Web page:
Google Built-In will be added to the 11th-generation Honda Accord, laying the foundation for advanced over-the-air updates.

2023 Honda Accord

Honda will use the 11th-generation Accord as a test bed for its first integration of Google — a step that promises the future ability to make changes in existing vehicles.

The system, called Google Built-In, will be offered on the top Touring trim only. It essentially tethers the vehicle to its owner via their Google profile to enable a connected in-car experience without the use of a cellphone.

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Google Built-In has three key apps: Google Assistant, Google Maps and Google Play. It runs through a responsive 12.3-inch touch screen with crisp, clean graphics. Google Assistant is at the center of it all, providing an answer to frequently fussy onboard voice-recognition systems.

But the technology offers more than a streamlined experience for the driver, Honda says. It represents the automaker’s first step toward the next phase of vehicle ownership, which includes the ability to add functions via over-the-air updates.

“What this enables down the road is not just the features it has now, but the ability to over-the-air update to provide a lot of new features and functions that weren’t even developed at the time the car went on sale,” said Jay Joseph, American Honda Motor Co.’s vice president of CASE and Energy.

CASE stands for Connected, Autonomous, Shared and Electrified and is a newly created department tasked with accelerating Honda’s initiatives in these areas.

“We think the idea of owning a car that will add function two, three or eight years after it’s been sold can really change the dynamics of the ownership experience and the used-vehicle market,” Joseph said.

“Our focus is really to put the customer in the middle of the equation, so in that sense, the connected-vehicle experience it offers is essential,” he said.

Facilitating over-the-air software updates is not a new idea in automotive.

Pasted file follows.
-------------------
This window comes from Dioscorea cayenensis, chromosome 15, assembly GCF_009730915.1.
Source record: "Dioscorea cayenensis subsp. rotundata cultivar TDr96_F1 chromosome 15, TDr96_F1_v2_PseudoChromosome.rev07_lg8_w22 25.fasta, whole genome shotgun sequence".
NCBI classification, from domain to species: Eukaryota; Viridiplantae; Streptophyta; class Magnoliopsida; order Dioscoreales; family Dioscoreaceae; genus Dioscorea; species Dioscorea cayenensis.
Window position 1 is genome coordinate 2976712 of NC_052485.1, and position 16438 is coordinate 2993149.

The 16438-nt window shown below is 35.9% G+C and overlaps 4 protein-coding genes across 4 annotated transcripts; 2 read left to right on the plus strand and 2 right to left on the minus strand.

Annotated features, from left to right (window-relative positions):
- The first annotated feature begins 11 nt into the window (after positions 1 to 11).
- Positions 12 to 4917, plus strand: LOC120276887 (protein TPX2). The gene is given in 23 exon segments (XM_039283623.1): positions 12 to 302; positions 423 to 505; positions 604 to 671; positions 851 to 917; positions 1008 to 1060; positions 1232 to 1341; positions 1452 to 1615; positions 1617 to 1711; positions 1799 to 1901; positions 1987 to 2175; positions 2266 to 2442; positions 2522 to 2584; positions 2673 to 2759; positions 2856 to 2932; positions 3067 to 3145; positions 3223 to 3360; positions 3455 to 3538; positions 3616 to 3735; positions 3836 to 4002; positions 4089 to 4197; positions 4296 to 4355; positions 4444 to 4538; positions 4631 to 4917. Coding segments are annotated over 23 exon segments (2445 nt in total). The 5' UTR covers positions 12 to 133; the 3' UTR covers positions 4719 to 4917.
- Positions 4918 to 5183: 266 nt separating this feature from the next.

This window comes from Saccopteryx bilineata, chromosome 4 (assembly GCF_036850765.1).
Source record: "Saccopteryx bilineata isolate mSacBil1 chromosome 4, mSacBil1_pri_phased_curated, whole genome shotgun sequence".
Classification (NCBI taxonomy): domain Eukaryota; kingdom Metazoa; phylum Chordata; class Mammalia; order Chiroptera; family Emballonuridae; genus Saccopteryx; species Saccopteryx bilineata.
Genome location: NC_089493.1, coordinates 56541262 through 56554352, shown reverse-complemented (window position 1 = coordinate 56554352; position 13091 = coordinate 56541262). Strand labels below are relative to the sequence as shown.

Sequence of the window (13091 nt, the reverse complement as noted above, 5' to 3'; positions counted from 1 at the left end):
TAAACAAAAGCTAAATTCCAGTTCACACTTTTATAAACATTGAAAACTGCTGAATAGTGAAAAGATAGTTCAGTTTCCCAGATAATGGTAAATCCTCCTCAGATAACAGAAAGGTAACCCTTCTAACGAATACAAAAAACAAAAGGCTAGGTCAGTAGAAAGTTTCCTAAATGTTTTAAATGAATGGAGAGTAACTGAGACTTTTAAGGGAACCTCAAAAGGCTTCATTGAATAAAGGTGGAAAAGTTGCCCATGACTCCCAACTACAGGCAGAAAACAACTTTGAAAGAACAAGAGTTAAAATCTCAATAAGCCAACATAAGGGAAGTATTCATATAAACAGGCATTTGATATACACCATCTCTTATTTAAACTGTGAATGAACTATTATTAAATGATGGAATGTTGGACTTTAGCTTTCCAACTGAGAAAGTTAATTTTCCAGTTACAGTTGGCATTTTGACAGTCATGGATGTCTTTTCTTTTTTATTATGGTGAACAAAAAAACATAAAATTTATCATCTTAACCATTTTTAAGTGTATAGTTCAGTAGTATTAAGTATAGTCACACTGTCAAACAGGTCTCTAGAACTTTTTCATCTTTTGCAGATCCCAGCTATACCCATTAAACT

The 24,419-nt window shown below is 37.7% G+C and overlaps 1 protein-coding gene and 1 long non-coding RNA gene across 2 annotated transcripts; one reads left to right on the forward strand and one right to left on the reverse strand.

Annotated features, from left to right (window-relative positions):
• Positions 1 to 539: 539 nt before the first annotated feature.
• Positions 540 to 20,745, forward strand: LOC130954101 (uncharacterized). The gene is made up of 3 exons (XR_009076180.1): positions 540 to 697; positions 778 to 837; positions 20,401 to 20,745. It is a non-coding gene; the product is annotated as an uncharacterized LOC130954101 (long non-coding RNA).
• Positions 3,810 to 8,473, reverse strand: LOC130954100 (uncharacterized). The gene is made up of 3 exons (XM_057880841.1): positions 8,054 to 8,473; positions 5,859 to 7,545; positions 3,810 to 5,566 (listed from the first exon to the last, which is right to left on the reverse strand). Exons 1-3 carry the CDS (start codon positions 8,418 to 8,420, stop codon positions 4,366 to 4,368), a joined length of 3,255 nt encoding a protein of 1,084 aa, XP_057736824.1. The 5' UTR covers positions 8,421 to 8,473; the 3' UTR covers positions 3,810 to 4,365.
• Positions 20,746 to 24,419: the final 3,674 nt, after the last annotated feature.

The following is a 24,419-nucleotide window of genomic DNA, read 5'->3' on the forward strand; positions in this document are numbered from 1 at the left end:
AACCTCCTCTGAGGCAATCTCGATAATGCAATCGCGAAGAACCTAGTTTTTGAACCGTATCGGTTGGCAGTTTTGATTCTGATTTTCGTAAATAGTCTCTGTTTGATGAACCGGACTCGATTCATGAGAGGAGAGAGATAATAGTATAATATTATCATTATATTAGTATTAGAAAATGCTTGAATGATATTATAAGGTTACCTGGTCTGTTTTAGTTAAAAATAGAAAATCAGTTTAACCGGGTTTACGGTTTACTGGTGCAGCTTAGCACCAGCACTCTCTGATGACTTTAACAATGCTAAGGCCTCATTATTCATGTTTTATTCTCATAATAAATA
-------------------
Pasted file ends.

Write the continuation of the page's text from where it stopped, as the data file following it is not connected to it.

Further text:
Joseph says Honda already has been delivering content to many of its vehicles over the air to reflash existing systems or give service updates.

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“The new value of OTA,” he said, “is evolving to include upgrade opportunities.

“By combining the hardware with the software, we can optimize the experience for each individual where they can change functionality or performance after the vehicle purchase.”

In addition to controlling commands such as navigation and music, Google Built-In can operate the climate system. (“Hey Google, turn on the seat heaters for the front passenger.”)

According to Honda, it’s just the first iteration of enabling car functions with technology, and in the future users will be able to accept updates to make their vehicles inherently better or smarter.

In November, Honda announced its Honda Sensing 360 system, which will add more sensors and enhanced collision-avoidance functions to all Honda and Acura vehicles by 2030. That increased sensor capacity could also enable Honda to add features and capabilities after a vehicle is purchased.

“Maybe something requiring additional development, like self-parking or auto summon,” Joseph suggested.

He declined to say whether other Honda vehicles might adopt Google Built-In, but he noted that the concept of layering software on top of hardware fits better with electric vehicles because of how connected they already are.

“The electronic platforms of EVs are more compatible with this network connectivity concept than conventional cars,” Joseph said. “And that creates new possibilities in the electrified era with a software-defined vehicle.”

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